Episode 4, “Expectation,” also deals with a marriage—between Julia and Eric—and infidelity, Julia’s with Eric’s good friend, Daniel, which long ago produced Julia’s only child, Ella. Julia’s interactions with Eric, Daniel, Ella, and Ella’s father-in-law and mother-in-law give us plenty to think about. Stories of family dynamics, from Adam, Eve, Cain, and Abel to the present, are something to which we can all relate.
Episode 5, “Bright and High Circle,” dramatizes two other subjects of importance—homosexuality and charges or rumors of inappropriate sexual behavior. The two main characters are Katherine, a mother of three sons, and the gay piano teacher, David, who has given lessons to all three of her sons and is suspected of pedophilia. Some critics have stated that it was unseemly for director Weiner, himself accused by a woman of unwanted sexual advances, to suggest that sexual accusations were often untrue. Nevertheless, the recent judge Kavanaugh hearings once again reminded us of how difficult it is to disentangle he-said-she-said conflicting stories.
Episode 6, “Panorama” takes us to Mexico City, where a wealthy American woman, Victoria, has brought her son, Nicky, for treatment for his hemophilia—the same disease that afflicted Alexei, the only son of Tsar Nicholas II, and heightened Rasputin’s influence as one who could alleviate his suffering. Although this episode does not draw the comparison, both Victoria and Alexandra (mother of Alexei) went to great lengths to ease their sons’ sufferings. But while Rasputin did seem to help Alexei, any benefits the Mexican clinic provided Nicky were not apparent. The willingness of mothers, however, to take desperate measures to help their suffering children is something with which we can all empathize. Additionally, the attempts of local columnist Abel to woo the married Victoria add another series variation on the theme of marital challenges.
We have already seen that the seventh episode dealt with an American couple in Vladivostok to adopt a child. It also provides insights into marital relations, especially in a scene where the couple argue about the adoption process.
The eighth and final episode, “The One That Holds Everything” once again deals with marriage, and family—and sexual orientation. The primary setting is on a train to London, featuring a young man (screenwriter Jack) and an older woman (Candace), who tells him a long story. But there are plenty of flashback scenes involving a boy and later young man, Simon, and his parents, which include his mother, father (George), and Odine, his baby-sitter and later (after George’s dallying with Odine and the death of Simon’s mother) stepmother. Simon’s childhood and his relationship with Odine are difficult, partially explaining his later attempted suicide. While recovering and undergoing group therapy he realizes and accepts his transgender nature and still later becomes a woman. As in previous episodes, this one leaves viewers with plenty to think about, not only family dynamics, but the whole issue of sexual identity.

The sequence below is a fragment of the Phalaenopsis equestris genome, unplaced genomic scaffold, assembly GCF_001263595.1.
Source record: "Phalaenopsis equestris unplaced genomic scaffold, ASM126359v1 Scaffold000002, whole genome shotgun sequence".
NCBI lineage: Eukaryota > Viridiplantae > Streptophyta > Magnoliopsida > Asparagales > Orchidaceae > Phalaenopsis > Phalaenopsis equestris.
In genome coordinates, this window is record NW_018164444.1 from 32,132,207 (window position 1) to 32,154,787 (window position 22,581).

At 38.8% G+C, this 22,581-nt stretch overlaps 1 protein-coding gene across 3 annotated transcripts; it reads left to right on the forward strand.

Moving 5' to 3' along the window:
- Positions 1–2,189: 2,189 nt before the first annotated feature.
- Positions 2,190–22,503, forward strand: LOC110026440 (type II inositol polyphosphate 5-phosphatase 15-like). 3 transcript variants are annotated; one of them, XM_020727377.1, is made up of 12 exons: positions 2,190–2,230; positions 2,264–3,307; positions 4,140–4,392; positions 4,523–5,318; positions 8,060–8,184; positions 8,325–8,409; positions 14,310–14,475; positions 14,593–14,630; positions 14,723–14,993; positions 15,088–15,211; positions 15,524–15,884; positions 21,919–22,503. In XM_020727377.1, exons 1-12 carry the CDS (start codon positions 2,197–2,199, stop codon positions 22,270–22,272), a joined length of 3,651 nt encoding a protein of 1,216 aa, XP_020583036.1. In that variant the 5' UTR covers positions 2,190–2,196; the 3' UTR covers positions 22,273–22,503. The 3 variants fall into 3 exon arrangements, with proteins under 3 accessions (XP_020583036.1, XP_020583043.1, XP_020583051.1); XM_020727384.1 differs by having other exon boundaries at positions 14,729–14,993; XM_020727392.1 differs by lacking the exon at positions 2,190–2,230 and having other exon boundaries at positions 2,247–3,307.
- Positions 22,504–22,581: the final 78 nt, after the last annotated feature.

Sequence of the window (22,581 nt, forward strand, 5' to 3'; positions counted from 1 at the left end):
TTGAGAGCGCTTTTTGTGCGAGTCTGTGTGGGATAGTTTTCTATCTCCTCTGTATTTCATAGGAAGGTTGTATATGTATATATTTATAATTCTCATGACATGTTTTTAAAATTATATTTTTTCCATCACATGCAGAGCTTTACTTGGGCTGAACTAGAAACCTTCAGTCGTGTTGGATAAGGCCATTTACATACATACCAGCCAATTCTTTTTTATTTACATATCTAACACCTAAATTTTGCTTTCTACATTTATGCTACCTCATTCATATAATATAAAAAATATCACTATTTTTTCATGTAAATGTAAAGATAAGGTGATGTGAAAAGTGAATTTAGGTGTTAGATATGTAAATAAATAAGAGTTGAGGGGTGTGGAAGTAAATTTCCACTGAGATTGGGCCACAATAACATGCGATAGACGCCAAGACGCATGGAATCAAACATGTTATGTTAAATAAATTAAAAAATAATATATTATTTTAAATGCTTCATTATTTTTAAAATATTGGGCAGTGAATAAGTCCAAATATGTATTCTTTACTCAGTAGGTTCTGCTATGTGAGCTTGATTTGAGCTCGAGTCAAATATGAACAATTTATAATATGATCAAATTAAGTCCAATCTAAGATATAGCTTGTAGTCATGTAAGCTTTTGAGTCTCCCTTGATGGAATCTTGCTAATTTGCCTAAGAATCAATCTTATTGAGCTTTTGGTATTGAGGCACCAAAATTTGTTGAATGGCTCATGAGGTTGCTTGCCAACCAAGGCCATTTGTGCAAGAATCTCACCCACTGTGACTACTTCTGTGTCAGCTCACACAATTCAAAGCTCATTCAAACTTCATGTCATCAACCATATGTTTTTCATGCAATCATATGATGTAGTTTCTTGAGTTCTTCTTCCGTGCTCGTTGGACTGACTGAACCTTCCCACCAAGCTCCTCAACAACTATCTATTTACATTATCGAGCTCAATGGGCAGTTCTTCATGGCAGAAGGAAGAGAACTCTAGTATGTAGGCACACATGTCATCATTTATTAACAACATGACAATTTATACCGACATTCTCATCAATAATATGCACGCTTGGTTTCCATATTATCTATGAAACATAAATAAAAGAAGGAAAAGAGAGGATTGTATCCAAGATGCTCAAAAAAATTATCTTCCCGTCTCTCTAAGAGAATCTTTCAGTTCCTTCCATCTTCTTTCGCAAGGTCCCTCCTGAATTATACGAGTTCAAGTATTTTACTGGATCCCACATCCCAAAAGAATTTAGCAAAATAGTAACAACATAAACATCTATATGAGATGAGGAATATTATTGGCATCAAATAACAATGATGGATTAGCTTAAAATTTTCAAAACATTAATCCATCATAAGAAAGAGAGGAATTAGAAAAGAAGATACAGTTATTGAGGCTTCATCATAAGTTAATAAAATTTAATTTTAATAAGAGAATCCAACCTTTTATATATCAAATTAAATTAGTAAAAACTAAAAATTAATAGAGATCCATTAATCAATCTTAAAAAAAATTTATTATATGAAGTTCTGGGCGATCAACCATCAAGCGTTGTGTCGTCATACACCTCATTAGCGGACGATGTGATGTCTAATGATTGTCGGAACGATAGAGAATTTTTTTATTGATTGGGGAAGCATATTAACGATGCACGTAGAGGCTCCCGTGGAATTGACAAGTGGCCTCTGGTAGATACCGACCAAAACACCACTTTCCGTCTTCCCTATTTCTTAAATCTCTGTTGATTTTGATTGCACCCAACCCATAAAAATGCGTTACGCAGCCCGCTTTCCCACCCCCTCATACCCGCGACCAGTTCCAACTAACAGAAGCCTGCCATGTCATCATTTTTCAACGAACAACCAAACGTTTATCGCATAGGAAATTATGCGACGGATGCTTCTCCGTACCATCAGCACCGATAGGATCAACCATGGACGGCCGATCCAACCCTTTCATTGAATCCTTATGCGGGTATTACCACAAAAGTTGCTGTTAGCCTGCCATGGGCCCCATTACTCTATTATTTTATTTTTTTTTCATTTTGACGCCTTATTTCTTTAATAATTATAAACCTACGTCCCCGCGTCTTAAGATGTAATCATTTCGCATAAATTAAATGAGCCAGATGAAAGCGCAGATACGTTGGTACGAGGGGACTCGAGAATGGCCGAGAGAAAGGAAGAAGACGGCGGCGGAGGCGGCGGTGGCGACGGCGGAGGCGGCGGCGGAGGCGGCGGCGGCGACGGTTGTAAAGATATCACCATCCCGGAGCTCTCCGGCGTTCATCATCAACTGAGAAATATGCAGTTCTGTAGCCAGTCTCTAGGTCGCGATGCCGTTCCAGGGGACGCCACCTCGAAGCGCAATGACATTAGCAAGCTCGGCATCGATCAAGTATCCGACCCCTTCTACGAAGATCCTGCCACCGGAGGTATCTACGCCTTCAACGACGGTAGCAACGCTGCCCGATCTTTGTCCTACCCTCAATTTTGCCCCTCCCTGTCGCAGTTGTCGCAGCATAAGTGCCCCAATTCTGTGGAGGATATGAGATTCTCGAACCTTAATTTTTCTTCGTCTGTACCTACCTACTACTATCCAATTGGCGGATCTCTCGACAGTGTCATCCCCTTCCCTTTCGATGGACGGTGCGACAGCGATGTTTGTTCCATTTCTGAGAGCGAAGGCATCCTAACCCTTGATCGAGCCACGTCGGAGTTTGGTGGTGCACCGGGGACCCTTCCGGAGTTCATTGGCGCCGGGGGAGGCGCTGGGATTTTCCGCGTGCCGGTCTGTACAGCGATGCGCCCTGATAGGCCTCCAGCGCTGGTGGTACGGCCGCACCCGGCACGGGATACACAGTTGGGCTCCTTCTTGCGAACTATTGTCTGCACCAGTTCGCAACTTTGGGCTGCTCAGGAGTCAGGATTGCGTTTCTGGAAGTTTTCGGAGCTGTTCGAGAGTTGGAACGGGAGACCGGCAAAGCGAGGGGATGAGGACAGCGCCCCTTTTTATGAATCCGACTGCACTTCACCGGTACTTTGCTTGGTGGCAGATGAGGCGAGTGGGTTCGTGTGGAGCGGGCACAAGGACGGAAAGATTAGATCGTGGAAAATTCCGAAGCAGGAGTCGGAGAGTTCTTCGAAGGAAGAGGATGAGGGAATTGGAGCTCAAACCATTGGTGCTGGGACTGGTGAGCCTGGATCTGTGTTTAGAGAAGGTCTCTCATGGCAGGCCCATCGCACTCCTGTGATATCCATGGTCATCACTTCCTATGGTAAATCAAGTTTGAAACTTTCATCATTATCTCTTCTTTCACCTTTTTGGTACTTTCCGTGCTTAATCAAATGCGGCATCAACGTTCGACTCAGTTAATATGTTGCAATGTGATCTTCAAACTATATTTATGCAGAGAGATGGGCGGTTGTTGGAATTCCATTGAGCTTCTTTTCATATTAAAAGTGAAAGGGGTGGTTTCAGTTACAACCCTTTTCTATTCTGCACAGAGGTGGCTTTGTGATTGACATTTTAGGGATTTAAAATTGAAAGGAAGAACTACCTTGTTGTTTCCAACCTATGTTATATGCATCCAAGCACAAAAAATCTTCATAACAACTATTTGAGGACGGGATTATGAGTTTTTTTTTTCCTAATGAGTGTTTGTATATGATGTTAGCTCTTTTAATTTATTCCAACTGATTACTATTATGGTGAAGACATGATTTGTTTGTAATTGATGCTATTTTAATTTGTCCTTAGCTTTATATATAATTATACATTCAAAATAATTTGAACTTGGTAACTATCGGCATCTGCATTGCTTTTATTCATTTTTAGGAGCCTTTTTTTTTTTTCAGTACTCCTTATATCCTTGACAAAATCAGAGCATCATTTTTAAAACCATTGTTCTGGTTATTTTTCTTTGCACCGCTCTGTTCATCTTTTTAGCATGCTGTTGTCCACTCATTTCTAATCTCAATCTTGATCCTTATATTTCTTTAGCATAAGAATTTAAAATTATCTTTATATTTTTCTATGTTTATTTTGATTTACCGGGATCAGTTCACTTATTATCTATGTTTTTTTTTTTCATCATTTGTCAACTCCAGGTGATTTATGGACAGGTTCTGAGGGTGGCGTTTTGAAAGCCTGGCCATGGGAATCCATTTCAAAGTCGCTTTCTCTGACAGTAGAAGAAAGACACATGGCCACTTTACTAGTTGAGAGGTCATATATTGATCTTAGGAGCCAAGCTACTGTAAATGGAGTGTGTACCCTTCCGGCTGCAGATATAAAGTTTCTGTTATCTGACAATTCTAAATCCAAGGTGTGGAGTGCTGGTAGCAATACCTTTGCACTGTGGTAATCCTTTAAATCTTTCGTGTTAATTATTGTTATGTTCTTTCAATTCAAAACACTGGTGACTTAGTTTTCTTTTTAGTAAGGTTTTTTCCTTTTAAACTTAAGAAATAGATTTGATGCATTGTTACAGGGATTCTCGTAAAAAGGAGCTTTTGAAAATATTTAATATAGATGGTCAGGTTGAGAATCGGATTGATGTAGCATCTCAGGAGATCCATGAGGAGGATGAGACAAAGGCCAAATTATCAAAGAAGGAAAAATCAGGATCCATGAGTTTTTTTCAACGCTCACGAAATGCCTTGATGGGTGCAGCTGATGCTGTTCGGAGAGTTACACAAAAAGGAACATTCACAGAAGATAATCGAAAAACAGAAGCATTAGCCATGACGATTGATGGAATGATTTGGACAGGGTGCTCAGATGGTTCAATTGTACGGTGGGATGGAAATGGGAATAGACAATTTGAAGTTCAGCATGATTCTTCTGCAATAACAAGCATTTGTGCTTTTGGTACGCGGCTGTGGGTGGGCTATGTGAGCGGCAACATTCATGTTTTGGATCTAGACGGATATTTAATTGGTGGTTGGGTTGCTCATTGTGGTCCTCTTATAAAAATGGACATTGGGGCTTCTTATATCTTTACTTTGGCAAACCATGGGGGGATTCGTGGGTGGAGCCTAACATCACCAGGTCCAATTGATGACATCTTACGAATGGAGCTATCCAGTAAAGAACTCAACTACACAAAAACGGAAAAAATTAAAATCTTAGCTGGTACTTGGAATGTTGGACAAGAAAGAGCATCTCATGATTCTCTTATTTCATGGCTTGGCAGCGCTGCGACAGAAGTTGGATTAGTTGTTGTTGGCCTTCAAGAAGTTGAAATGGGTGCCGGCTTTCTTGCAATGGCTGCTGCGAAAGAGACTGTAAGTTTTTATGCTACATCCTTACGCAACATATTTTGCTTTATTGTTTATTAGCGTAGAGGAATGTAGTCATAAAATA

To this point, this essay has focused on the episodes’ Russian connections and various other themes, especially those related to marriage, family, and gender. But television is primarily an entertainment medium; and good acting, interesting or attractive locations, humor, and good plotting, all add to the entertainment value. To varying degrees, “The Romanoffs” provides them all.
Among the actors I especially enjoyed watching were “Mad Men” stars Christina Hendricks (as an actress playing Tsarina Alexandra in Episode 3) and John Slattery (Daniel in Episode 4). Other well-known actors who performances stood out were Isabelle Huppert (the high-handed film director Jacqueline in Episode 3) Amanda Peet (Julia in Episode 4), Diane Lane (Katherine in Episode 5), and Kathryn Hahn (Anka in Episode 7). Other actors such as the Swiss Marthe Keller (Anushka) and Aaron Eckhart (her nephew Greg), both in Episode 1, and “The Americans” actress Annet Mahendru (as Elena in Episode 7) also gave notable performances.
Varied settings—e.g., scenes of Paris (Episode 1); a cruise ship at sea (Episode 2); New York, including inside the Russian Tea Room; and the Metropolitan Cathedral and the Diego Rivera mural outside the Palacio Nacional, both in Mexico City, and the Aztec ruins of Teotihuacan just outside the city—also add to the appeal of the series.
There are also plenty of humorous situations and lines. The whole concept of claiming Romanoff ancestry, as at least one character in each episode does, opens itself up to all sorts of comic possibilities, which are most fully exploited in Episode 2 when Shelly goes on a Romanoff Cruise. The shenanigans of her husband Michael, who delays a jury’s decision so he has more time to flirt with one of the other jurors, are also amusing. As is the pretentiousnesss of Anushka in Episode 1 and the imperiousness of director Jacqueline in Episode 3. In Episode 4 John Slattery as Daniel is as wry as he often was in “Mad Men.”
Among the comic one-liners we hear are Anushka’s words to her Muslim caregiver—“Take your bombs and go home,” and to her nephew’s girlfriend—“Your womb is full of cobwebs.” In Episode 4 social worker Julia (Amanda Peet) has humorous conversations with daughter Ella, who is pregnant, and with one of her troubled male social work clients who has to listen to Her problems.
The plotting also has its humorous moments. Weiner’s “The Romanoffs” is full of surprise endings, as we see in almost all episodes. It’s almost as if Weiner just took a class in O. Henry’s Short Stories and decided that he too was going to feature surprise endings that can make us smile. About the final episode, one reviewer wrote that it was convoluted with twists and turns and that in it the series “let its hair down and has a little fun.” Furthermore, “the series would have been better served if more episodes had shared its energy and audacity.”
Regardless of such mixed reactions, however, I found plenty to enjoy in “The Romanoffs.”
Walter G. Moss